Episode #20: The Serverless Journey of LEGO.com with Sheen Brisals

October 28, 2019 • 51 minutes

Jeremy chats with Sheen Brisals about the problems the LEGO Group was trying to solve with serverless, what they learned from their journey, and what's the idea behind "functionless."

About Sheen Brisals

Sheen is an experienced software engineer, solutions architect and a team coach, currently at LEGO architecting serverless solutions. Previously as a principal engineer, tech lead and development manager with leading organizations such as Oracle Corporation, Hewlett-Packard, Omron, TATA, BAe and others. Sheen is a regular speaker at tech gatherings. He is a keen participant at Serverless meetups, AWS conferences, Serverless Days and others.


Jeremy: Hi, everyone. I'm Jeremy Daly and you're listening to Serverless Chats. This week I'm chatting with Sheen Brisals. Hi Sheen. Thanks for joining me.

Sheen: Hey, Jeremy. Pleasure to be here. Thanks for having me.

Jeremy: So you are a Senior Application Engineer at the Lego Group. So why don't you tell the listeners a bit about yourself and what you do at Lego.

Sheen: Right. So, yes, I am a Senior Engineer at Lego. I joined Lego three years ago. And as part of my role with Lego, I I act as a team lead; I act as an architect and also I coach fellow engineers on their career progression. So in terms of my career, I started way back in the nineties as a software engineer. I’ve been through quite a few organizations - both big and small - been involved with number off software development projects all the way through. So I joined Lego at a juncture where when they were thinking of moving to microservices so that's why I came on board with Lego, around three, three and a half years ago.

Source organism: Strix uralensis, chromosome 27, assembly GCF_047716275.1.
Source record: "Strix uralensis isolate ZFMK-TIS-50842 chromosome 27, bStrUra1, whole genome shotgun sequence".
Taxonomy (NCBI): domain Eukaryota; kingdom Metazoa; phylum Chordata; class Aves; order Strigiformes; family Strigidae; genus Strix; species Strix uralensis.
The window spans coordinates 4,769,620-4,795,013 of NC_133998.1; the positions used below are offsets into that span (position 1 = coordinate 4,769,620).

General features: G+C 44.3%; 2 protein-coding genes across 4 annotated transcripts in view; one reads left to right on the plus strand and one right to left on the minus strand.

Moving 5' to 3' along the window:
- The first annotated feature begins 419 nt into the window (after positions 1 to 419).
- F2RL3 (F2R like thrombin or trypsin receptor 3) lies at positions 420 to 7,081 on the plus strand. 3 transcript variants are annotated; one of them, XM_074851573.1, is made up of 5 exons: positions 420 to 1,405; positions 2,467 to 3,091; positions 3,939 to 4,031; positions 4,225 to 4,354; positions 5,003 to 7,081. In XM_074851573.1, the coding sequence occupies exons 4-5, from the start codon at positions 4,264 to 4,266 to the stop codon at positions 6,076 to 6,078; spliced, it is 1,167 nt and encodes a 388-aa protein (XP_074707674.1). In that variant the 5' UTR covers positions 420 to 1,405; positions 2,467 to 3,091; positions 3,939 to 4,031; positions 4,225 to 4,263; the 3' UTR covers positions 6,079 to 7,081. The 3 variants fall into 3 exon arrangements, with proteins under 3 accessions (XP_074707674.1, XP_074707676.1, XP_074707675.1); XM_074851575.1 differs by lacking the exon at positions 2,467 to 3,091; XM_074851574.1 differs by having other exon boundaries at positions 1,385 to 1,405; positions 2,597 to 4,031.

Jeremy: Awesome. Alright, so you are like jet-setting around the world telling the story of how Lego.com went serverless and I've seen you speak at a number of conferences and I think it's a huge service that you are doing for the serverless community sharing this because it is important, I think, for teams to see how other companies are doing it and how other people are implementing these things because it's very new. Serverless is very new, and even though it's been around for five years at this point, there are still a lot — there’s a long way to go. So I want to talk to you about this idea of the serverless journey at Lego.com. So let's start sort of where are you now? Where is Lego now with serverless?

Sheen: So within Lego, there are different teams or departments embracing serverless. So I am with the team that focuses on shopper technology, shopper engagement technology, that includes Lego’s ecommerce platform and all the toolings around that. So we are progressing well with the serverless approach, so as you know that we migrated the ecommerce platform onto serverless. So we didn't stop here, but our journey continues beyond that because now there are new issues, new developments coming up because we see the benefit of serverless that gives in terms of the speed or the, you know, velocity with which we can bring out new features to customers.